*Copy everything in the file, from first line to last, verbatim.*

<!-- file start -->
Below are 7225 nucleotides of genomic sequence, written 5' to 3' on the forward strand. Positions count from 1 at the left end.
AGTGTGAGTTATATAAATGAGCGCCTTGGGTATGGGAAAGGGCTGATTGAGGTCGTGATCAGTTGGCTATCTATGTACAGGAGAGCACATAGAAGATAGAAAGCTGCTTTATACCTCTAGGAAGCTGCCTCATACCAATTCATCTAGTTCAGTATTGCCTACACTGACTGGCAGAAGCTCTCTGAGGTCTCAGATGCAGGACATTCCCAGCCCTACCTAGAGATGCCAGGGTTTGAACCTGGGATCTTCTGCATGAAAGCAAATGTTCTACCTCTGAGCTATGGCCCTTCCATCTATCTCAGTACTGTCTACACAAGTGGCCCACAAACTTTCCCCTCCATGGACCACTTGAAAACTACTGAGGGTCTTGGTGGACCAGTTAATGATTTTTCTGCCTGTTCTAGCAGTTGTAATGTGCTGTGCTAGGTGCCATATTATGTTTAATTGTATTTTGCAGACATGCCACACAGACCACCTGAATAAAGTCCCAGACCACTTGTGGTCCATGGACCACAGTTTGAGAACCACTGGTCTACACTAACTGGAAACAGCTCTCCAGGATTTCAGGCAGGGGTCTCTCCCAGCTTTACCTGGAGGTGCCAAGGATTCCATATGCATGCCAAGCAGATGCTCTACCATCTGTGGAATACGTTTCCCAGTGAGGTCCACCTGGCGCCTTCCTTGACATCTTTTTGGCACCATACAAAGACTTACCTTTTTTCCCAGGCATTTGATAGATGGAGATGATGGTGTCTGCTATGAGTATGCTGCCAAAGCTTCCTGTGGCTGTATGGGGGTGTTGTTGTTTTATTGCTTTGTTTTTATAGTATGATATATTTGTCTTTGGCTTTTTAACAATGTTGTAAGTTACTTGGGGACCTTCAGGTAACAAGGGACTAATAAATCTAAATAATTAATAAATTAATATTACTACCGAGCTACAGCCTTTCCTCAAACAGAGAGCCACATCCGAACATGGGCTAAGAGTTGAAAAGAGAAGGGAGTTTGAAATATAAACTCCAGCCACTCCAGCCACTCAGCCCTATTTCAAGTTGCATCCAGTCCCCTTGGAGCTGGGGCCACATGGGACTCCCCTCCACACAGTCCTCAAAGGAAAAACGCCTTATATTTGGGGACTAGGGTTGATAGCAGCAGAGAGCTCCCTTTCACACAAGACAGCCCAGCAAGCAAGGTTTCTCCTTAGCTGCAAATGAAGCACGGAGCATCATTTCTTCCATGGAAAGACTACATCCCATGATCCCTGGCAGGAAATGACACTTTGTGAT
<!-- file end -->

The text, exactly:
Below are 7225 nucleotides of genomic sequence, written 5' to 3' on the forward strand. Positions count from 1 at the left end.
AGTGTGAGTTATATAAATGAGCGCCTTGGGTATGGGAAAGGGCTGATTGAGGTCGTGATCAGTTGGCTATCTATGTACAGGAGAGCACATAGAAGATAGAAAGCTGCTTTATACCTCTAGGAAGCTGCCTCATACCAATTCATCTAGTTCAGTATTGCCTACACTGACTGGCAGAAGCTCTCTGAGGTCTCAGATGCAGGACATTCCCAGCCCTACCTAGAGATGCCAGGGTTTGAACCTGGGATCTTCTGCATGAAAGCAAATGTTCTACCTCTGAGCTATGGCCCTTCCATCTATCTCAGTACTGTCTACACAAGTGGCCCACAAACTTTCCCCTCCATGGACCACTTGAAAACTACTGAGGGTCTTGGTGGACCAGTTAATGATTTTTCTGCCTGTTCTAGCAGTTGTAATGTGCTGTGCTAGGTGCCATATTATGTTTAATTGTATTTTGCAGACATGCCACACAGACCACCTGAATAAAGTCCCAGACCACTTGTGGTCCATGGACCACAGTTTGAGAACCACTGGTCTACACTAACTGGAAACAGCTCTCCAGGATTTCAGGCAGGGGTCTCTCCCAGCTTTACCTGGAGGTGCCAAGGATTCCATATGCATGCCAAGCAGATGCTCTACCATCTGTGGAATACGTTTCCCAGTGAGGTCCACCTGGCGCCTTCCTTGACATCTTTTTGGCACCATACAAAGACTTACCTTTTTTCCCAGGCATTTGATAGATGGAGATGATGGTGTCTGCTATGAGTATGCTGCCAAAGCTTCCTGTGGCTGTATGGGGGTGTTGTTGTTTTATTGCTTTGTTTTTATAGTATGATATATTTGTCTTTGGCTTTTTAACAATGTTGTAAGTTACTTGGGGACCTTCAGGTAACAAGGGACTAATAAATCTAAATAATTAATAAATTAATATTACTACCGAGCTACAGCCTTTCCTCAAACAGAGAGCCACATCCGAACATGGGCTAAGAGTTGAAAAGAGAAGGGAGTTTGAAATATAAACTCCAGCCACTCCAGCCACTCAGCCCTATTTCAAGTTGCATCCAGTCCCCTTGGAGCTGGGGCCACATGGGACTCCCCTCCACACAGTCCTCAAAGGAAAAACGCCTTATATTTGGGGACTAGGGTTGATAGCAGCAGAGAGCTCCCTTTCACACAAGACAGCCCAGCAAGCAAGGTTTCTCCTTAGCTGCAAATGAAGCACGGAGCATCATTTCTTCCATGGAAAGACTACATCCCATGATCCCTGGCAGGAAATGACACTTTGTGAT